we roll under the waves
not above them we body surf and somehow we lose
the momentum there are memories trailing us empty orange
and hot pink bottles of medicines left behind
buried next to a saguaro there are baby backpacks
and a thousand shoes and a thousand gone steps
leading in the four directions each one without destinationsComplete story available online at Love’s Executive Order
In my introductory post to this year’s Pushcart, I said I would include only the poetry I could find something to say about. I confess, I’m not sure what to say about this poem by a recent US Poet Laureate (but the poem itself is not why I’ve included it; more on that to come).
The grammar is uncertain; maybe the sentences connect one way, maybe another (are the medicines left behind buried next to a saguaro, or the baby backpacks? Does it matter? The implications of either are horrible). Uncertainty and tension are part of the fabric. It hits all the painful images of the current – and longstanding – immigration issue (“men laying face down forever”, “children still running with / torn faces all the way to Tucson”, “a stolen life branded and / tied and thrown into the tin patrol box”, “vigilantes with skull dust on their palms”).
But there’s hope, too, tied right into the fear and misery. The moon has “pocked hope and its blessings and its rotations into the spikes”. And:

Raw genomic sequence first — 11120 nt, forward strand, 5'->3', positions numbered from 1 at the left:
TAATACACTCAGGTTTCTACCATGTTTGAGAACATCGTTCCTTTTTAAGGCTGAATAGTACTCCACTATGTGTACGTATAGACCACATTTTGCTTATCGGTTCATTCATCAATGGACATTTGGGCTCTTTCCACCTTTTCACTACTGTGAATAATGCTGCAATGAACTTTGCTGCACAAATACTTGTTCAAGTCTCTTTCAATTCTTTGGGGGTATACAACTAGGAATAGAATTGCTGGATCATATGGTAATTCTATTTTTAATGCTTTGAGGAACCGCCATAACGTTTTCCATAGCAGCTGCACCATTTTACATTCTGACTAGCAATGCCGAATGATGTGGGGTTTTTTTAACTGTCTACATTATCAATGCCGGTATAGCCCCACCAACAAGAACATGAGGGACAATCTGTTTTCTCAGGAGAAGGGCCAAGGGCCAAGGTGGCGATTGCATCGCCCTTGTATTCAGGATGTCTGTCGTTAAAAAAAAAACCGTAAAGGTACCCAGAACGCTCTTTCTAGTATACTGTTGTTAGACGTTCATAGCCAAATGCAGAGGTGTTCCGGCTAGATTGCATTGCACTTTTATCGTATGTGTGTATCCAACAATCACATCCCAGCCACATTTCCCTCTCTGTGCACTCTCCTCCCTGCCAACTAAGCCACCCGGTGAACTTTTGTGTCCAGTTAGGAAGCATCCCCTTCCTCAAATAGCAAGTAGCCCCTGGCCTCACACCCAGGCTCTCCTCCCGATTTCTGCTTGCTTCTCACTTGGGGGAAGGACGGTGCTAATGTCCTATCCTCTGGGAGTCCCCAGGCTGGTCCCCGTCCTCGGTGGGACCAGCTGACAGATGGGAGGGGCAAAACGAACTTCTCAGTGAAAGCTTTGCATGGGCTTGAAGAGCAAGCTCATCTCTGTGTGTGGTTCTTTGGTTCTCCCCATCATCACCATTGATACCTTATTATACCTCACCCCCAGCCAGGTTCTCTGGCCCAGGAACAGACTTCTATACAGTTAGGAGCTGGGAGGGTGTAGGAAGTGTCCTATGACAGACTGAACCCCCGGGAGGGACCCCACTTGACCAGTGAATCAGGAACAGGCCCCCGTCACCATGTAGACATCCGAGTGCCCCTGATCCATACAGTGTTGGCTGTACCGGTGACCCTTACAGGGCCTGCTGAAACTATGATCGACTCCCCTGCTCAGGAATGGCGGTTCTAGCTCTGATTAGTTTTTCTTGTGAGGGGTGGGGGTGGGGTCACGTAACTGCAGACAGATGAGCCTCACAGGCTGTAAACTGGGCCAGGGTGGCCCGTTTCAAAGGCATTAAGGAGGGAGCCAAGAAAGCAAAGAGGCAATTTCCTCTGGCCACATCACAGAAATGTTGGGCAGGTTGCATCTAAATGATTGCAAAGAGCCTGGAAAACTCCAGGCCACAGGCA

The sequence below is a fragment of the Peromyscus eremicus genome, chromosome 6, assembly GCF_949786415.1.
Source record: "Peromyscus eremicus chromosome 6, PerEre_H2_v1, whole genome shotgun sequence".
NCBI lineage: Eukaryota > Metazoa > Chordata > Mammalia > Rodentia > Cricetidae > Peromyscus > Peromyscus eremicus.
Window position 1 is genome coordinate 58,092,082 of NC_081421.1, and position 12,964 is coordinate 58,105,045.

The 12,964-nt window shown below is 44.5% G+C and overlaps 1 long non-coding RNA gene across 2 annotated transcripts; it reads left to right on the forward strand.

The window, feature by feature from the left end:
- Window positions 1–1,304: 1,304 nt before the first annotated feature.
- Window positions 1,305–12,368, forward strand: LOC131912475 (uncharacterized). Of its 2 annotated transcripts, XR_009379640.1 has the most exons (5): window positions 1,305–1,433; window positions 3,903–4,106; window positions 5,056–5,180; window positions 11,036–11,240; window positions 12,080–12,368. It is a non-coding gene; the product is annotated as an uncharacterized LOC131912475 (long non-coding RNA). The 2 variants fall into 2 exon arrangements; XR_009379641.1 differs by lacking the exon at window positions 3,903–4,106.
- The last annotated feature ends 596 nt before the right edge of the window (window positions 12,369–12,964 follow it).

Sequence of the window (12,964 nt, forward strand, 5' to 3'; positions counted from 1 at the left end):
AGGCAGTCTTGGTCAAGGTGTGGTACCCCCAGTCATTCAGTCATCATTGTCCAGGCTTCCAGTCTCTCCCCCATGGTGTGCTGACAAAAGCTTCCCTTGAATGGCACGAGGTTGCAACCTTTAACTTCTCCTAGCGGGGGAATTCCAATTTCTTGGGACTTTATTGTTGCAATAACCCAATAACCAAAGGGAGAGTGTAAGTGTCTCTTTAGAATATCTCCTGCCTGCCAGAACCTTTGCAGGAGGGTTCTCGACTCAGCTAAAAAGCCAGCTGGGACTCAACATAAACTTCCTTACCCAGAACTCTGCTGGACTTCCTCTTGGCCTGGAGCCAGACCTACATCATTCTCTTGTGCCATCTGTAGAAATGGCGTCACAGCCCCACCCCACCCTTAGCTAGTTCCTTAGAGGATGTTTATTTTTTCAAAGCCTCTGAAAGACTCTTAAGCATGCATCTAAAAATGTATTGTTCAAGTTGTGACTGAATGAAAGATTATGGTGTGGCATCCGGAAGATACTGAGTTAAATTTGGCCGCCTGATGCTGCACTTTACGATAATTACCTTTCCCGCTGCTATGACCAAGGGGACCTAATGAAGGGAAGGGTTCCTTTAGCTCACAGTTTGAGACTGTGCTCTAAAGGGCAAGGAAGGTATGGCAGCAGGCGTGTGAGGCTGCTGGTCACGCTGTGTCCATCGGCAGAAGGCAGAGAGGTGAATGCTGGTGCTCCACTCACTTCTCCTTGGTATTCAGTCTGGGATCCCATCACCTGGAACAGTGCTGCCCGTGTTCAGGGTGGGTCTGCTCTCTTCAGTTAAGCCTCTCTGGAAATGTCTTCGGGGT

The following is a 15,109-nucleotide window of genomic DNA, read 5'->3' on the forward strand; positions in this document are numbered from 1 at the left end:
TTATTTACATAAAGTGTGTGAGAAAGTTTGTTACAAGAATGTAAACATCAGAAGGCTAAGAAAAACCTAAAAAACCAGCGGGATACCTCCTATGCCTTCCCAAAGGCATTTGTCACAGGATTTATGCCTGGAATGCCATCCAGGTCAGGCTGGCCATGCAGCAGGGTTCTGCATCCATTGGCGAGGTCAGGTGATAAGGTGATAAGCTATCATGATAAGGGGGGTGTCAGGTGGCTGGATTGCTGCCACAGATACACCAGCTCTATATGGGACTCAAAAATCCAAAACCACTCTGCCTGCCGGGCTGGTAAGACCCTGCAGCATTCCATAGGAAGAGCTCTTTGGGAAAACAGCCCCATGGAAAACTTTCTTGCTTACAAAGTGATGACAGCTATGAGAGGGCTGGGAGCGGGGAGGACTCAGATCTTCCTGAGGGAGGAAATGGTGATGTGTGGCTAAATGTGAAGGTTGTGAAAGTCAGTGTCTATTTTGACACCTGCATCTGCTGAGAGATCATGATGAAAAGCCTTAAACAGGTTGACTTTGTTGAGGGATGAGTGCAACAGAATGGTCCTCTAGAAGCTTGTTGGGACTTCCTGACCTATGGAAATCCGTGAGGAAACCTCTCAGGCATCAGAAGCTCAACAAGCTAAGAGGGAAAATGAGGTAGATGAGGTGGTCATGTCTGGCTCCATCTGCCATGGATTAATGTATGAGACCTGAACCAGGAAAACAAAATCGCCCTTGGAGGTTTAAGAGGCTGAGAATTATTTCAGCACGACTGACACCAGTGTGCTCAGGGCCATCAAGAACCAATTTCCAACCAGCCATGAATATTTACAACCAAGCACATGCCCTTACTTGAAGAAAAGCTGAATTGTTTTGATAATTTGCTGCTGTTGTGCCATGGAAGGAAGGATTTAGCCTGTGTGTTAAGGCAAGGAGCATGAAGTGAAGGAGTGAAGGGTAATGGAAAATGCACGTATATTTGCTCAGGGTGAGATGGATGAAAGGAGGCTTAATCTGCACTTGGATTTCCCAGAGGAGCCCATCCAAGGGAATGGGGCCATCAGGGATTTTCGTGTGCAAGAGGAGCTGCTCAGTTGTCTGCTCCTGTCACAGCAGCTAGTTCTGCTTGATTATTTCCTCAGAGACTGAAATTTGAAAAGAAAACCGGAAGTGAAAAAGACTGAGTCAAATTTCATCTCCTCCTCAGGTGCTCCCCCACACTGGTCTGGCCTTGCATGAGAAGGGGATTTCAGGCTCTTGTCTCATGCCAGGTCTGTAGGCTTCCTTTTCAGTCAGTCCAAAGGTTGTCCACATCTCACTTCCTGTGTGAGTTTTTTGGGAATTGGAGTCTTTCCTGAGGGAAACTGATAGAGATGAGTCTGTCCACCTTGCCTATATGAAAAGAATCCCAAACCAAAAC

there is a road forgotten with a tiny sweet roof of twigs
and a black griddle threaded with songs like the one
about el contrabando from El Paso
The hope has to be part of the fear, because – and here’s what’s lost in all the ranting about who is legal and who isn’t and who belongs here and who doesn’t – nobody would do this if they weren’t leaving something worse. Compassion gets tamped down, because if we faced it squarely, the argument would all be over.
But, as I said, the poem itself isn’t why I chose to include this. It’s included, first of all, because this US Poet Laureate, this graduate of the finest writing program in the country, this teacher and poet and activist, is the child of migrant workers who our current administration would keep out.
More than that, I include the poem because of where I found it. Love’s Executive Order is an online litmag run by poet Matthew Lippman; what I’ll call it’s mission statement reads as follows:
In 1980, I was 15 years old when Ronald Reagan was sworn in as the 40th president of The United States of America. My European History AP Teacher, Donald Morrison, began to grow a beard. He vowed not to cut it off until Reagan was no longer president. It stayed on his face for eight years.
January 2017: Donald Trump has been sworn in as the 45th president of The United States of America. This site is dedicated to posting one poem a week that is directly related to the presidency of Donald Trump. A protest. A commentary. A running rumination on this part of our American story.
This site will be terminated when Donald Trump is no longer President of the United States of America.
It’s not enough, of course (I keep wondering what would be enough). But it’s something: a poet’s resistance.